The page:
SCHEDULE NOW: Book a free AOD Policy consultation with Andatech

Comprehensive workforce testing

This method of testing involves the entire workforce being tested at a specific time which can be done randomly or be announced ahead of time. As the entire workforce is tested at the same time, all employees are treated equally. It may be difficult, however, to discreetly handle failed testing when the entire workforce is aware of the testing event.

Pre-employment testing

Pre-employment testing is conducted before finalising a job offer to ensure that potential employees do not have a history of substance abuse. This helps maintain a drug-free workplace right from the start. It’s particularly common in high-risk industries involving heavy machinery, driving company vehicles, managing money, and interacting with minors.

Random testing

Random testing can be conducted throughout the year to deter ongoing substance abuse among employees. Carrying out these tests unpredictably prevents employees from anticipating and circumventing them, improving adherence to drug policies.

Suspicion/Incident-based testing

Suspicion/incident-based testing is carried out when there is reasonable cause to suspect substance abuse or after a workplace incident. This approach helps identify and address potential drug or alcohol issues promptly.

Common employee concerns

Introducing a drug and alcohol testing policy can be daunting to employees and can also raise a number of concerns that can create anxiety and resistance, impacting morale and trust within the team.

The key to managing expectations and building employee trust and understanding is to ensure transparency to help them understand the necessity and benefits of drug testing. Common concerns associated with workplace drug testing include:

  • Privacy Challenges: While employees may view drug testing as an invasion of personal privacy, employers are bound by strict confidentiality and privacy regulations. These ensure that the testing process respects personal boundaries and that all information is handled with sensitivity.
  • Fear of Job Loss: Employees often fear that a positive drug test could result in immediate job loss. Consequences for failed tests differ from business to business. However, there is an increasing movement towards supporting employees who may be struggling with substance use issues. If your company offers support services and return to work protocols, communicating about them openly may mitigate these concerns.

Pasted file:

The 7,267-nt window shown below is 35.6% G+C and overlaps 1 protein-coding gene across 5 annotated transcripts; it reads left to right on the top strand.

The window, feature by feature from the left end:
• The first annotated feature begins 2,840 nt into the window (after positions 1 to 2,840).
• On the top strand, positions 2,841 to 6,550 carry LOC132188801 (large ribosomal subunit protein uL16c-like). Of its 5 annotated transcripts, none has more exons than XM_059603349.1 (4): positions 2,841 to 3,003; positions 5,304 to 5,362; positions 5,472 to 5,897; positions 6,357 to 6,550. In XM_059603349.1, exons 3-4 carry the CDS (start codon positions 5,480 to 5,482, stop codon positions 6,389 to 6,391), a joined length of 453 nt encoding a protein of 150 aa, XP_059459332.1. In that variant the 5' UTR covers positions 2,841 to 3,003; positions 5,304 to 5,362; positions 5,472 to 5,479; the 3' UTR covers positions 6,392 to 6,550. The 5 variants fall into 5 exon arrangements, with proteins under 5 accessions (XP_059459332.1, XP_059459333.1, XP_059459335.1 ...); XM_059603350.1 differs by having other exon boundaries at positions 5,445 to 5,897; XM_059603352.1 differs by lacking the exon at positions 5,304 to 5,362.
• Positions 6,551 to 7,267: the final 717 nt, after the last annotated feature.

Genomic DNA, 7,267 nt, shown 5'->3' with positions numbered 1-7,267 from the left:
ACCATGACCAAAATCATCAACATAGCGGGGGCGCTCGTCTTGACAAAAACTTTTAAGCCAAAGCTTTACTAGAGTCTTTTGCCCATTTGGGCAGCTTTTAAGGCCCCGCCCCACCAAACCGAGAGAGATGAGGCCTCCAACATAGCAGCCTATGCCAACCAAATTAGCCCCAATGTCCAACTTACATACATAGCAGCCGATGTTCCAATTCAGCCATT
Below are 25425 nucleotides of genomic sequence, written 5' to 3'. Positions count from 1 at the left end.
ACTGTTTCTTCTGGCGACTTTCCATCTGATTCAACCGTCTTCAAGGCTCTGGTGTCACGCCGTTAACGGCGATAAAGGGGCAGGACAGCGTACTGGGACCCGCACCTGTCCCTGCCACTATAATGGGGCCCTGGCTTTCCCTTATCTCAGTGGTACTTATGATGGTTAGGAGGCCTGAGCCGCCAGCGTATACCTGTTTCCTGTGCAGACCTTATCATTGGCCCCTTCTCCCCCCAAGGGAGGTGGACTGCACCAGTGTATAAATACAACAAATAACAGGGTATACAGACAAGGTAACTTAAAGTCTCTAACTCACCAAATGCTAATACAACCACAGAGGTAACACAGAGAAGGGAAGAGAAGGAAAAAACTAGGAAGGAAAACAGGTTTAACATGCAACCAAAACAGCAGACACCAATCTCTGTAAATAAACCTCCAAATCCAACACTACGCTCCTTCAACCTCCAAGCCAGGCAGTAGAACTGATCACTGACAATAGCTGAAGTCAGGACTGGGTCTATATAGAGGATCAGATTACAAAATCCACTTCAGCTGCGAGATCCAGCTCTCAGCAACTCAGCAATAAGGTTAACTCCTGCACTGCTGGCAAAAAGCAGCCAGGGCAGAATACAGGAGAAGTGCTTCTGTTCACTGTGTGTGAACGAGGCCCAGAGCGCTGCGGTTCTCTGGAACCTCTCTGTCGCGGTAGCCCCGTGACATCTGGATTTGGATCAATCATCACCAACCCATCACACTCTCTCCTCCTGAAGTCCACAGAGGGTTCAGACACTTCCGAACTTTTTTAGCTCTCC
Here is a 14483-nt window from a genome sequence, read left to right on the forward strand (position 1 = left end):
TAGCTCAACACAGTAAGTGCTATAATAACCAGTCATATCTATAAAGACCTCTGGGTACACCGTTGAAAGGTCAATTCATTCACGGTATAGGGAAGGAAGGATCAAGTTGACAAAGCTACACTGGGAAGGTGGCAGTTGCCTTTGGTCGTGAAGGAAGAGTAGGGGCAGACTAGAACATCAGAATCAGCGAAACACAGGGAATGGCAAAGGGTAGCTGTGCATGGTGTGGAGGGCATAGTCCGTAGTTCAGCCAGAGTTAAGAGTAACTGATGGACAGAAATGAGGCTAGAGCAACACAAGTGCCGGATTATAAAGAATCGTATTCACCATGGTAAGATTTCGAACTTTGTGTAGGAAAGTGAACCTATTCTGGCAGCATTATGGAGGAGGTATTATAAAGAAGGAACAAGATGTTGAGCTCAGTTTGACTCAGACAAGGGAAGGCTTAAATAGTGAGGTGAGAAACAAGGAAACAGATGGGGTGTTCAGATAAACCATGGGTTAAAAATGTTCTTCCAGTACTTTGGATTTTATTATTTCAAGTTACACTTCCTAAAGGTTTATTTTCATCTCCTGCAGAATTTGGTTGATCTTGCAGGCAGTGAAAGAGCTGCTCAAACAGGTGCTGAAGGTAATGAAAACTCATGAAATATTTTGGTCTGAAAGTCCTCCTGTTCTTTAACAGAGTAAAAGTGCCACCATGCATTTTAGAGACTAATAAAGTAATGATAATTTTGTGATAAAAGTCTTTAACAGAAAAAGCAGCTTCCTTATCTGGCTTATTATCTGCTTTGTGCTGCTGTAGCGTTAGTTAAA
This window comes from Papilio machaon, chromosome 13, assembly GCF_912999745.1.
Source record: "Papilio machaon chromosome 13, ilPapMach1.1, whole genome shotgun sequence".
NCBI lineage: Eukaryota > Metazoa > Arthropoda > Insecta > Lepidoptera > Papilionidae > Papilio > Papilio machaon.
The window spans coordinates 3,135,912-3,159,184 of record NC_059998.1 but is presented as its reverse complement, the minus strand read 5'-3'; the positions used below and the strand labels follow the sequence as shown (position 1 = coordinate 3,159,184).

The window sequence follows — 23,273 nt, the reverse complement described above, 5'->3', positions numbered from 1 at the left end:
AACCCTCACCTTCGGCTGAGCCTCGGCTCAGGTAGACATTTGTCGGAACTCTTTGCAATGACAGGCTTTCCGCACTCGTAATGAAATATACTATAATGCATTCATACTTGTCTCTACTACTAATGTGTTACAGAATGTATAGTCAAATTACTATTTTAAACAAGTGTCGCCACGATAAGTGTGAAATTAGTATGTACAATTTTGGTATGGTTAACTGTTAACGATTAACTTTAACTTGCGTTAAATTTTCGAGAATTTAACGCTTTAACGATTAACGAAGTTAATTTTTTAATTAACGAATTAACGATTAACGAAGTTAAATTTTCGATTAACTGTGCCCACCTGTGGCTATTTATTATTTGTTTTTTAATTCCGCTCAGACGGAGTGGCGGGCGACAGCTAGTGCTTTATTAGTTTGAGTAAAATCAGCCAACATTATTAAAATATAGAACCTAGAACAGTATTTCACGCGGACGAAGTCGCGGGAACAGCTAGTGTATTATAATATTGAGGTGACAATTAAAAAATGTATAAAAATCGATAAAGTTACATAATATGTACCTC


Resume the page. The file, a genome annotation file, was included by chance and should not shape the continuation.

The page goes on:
• False Positives: While employees may worry about the accuracy of drug tests and the risk of false positives, modern testing methods are highly reliable. Initial positive results are typically followed by confirmatory tests, ensuring a high level of accuracy and minimising the chances of false positives.
  • Discrimination Concerns: Concerns about discrimination or biased treatment arising from drug testing can be put to rest by knowing that alcohol and drug testing policies must comply with anti-discrimination laws. This ensures that all employees are treated fairly and equally in the testing process.


While drug and alcohol testing in the workplace may initially cause anxiety, many safeguards exist to protect employees. From privacy regulations to accurate testing methods and fair policy application, the system is designed to balance workplace safety with employee rights.

A supportive approach to drug and alcohol issues, focusing on education, assistance, and rehabilitation rather than immediate discipline, fosters trust and boosts morale. This strategy creates a more positive work environment, demonstrates a commitment to employee well-being, and contributes to a safer, fairer, and more supportive workplace.

Browse through Andatech's wide range of alcohol breathalysers and drug testing kits to find the right unit to fit your organisation.